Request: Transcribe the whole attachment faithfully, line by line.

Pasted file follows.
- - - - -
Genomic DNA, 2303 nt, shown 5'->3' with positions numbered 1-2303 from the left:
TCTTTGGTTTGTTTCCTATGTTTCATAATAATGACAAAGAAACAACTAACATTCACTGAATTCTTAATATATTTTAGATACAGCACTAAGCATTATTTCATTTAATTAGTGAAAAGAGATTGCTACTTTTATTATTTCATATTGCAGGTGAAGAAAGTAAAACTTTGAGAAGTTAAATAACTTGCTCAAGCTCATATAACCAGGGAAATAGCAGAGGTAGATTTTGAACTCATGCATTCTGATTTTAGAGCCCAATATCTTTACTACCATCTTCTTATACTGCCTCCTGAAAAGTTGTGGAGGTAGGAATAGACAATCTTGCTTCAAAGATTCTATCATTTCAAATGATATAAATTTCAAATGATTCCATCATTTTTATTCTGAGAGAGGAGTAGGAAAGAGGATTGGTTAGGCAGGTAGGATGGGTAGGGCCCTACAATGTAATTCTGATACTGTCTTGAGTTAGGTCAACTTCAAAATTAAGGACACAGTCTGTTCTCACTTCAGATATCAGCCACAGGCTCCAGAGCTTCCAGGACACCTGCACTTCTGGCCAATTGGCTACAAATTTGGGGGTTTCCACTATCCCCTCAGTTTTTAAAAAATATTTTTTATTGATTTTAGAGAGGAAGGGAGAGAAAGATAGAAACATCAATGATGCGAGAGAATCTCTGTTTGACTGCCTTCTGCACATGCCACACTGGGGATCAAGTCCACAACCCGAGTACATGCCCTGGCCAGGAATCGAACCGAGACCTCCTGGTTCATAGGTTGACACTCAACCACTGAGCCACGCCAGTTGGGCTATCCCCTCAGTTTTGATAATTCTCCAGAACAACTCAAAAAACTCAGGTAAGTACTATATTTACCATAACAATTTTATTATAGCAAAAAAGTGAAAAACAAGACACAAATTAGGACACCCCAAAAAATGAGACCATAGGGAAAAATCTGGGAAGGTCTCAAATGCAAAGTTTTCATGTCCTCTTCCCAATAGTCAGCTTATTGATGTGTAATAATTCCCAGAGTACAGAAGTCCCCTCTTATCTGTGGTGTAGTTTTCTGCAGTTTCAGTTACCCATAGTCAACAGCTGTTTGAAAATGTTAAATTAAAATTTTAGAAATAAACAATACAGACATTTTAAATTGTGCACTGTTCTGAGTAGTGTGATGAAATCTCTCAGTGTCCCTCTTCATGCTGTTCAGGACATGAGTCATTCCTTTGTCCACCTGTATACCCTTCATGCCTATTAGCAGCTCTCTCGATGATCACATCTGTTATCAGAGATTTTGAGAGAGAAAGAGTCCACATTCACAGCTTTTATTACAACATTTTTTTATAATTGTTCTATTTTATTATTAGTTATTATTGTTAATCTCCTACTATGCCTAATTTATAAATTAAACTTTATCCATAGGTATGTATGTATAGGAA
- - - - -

Genomic DNA, 2303 nt, shown 5'->3' with positions numbered 1-2303 from the left:
TCTTTGGTTTGTTTCCTATGTTTCATAATAATGACAAAGAAACAACTAACATTCACTGAATTCTTAATATATTTTAGATACAGCACTAAGCATTATTTCATTTAATTAGTGAAAAGAGATTGCTACTTTTATTATTTCATATTGCAGGTGAAGAAAGTAAAACTTTGAGAAGTTAAATAACTTGCTCAAGCTCATATAACCAGGGAAATAGCAGAGGTAGATTTTGAACTCATGCATTCTGATTTTAGAGCCCAATATCTTTACTACCATCTTCTTATACTGCCTCCTGAAAAGTTGTGGAGGTAGGAATAGACAATCTTGCTTCAAAGATTCTATCATTTCAAATGATATAAATTTCAAATGATTCCATCATTTTTATTCTGAGAGAGGAGTAGGAAAGAGGATTGGTTAGGCAGGTAGGATGGGTAGGGCCCTACAATGTAATTCTGATACTGTCTTGAGTTAGGTCAACTTCAAAATTAAGGACACAGTCTGTTCTCACTTCAGATATCAGCCACAGGCTCCAGAGCTTCCAGGACACCTGCACTTCTGGCCAATTGGCTACAAATTTGGGGGTTTCCACTATCCCCTCAGTTTTTAAAAAATATTTTTTATTGATTTTAGAGAGGAAGGGAGAGAAAGATAGAAACATCAATGATGCGAGAGAATCTCTGTTTGACTGCCTTCTGCACATGCCACACTGGGGATCAAGTCCACAACCCGAGTACATGCCCTGGCCAGGAATCGAACCGAGACCTCCTGGTTCATAGGTTGACACTCAACCACTGAGCCACGCCAGTTGGGCTATCCCCTCAGTTTTGATAATTCTCCAGAACAACTCAAAAAACTCAGGTAAGTACTATATTTACCATAACAATTTTATTATAGCAAAAAAGTGAAAAACAAGACACAAATTAGGACACCCCAAAAAATGAGACCATAGGGAAAAATCTGGGAAGGTCTCAAATGCAAAGTTTTCATGTCCTCTTCCCAATAGTCAGCTTATTGATGTGTAATAATTCCCAGAGTACAGAAGTCCCCTCTTATCTGTGGTGTAGTTTTCTGCAGTTTCAGTTACCCATAGTCAACAGCTGTTTGAAAATGTTAAATTAAAATTTTAGAAATAAACAATACAGACATTTTAAATTGTGCACTGTTCTGAGTAGTGTGATGAAATCTCTCAGTGTCCCTCTTCATGCTGTTCAGGACATGAGTCATTCCTTTGTCCACCTGTATACCCTTCATGCCTATTAGCAGCTCTCTCGATGATCACATCTGTTATCAGAGATTTTGAGAGAGAAAGAGTCCACATTCACAGCTTTTATTACAACATTTTTTTATAATTGTTCTATTTTATTATTAGTTATTATTGTTAATCTCCTACTATGCCTAATTTATAAATTAAACTTTATCCATAGGTATGTATGTATAGGAA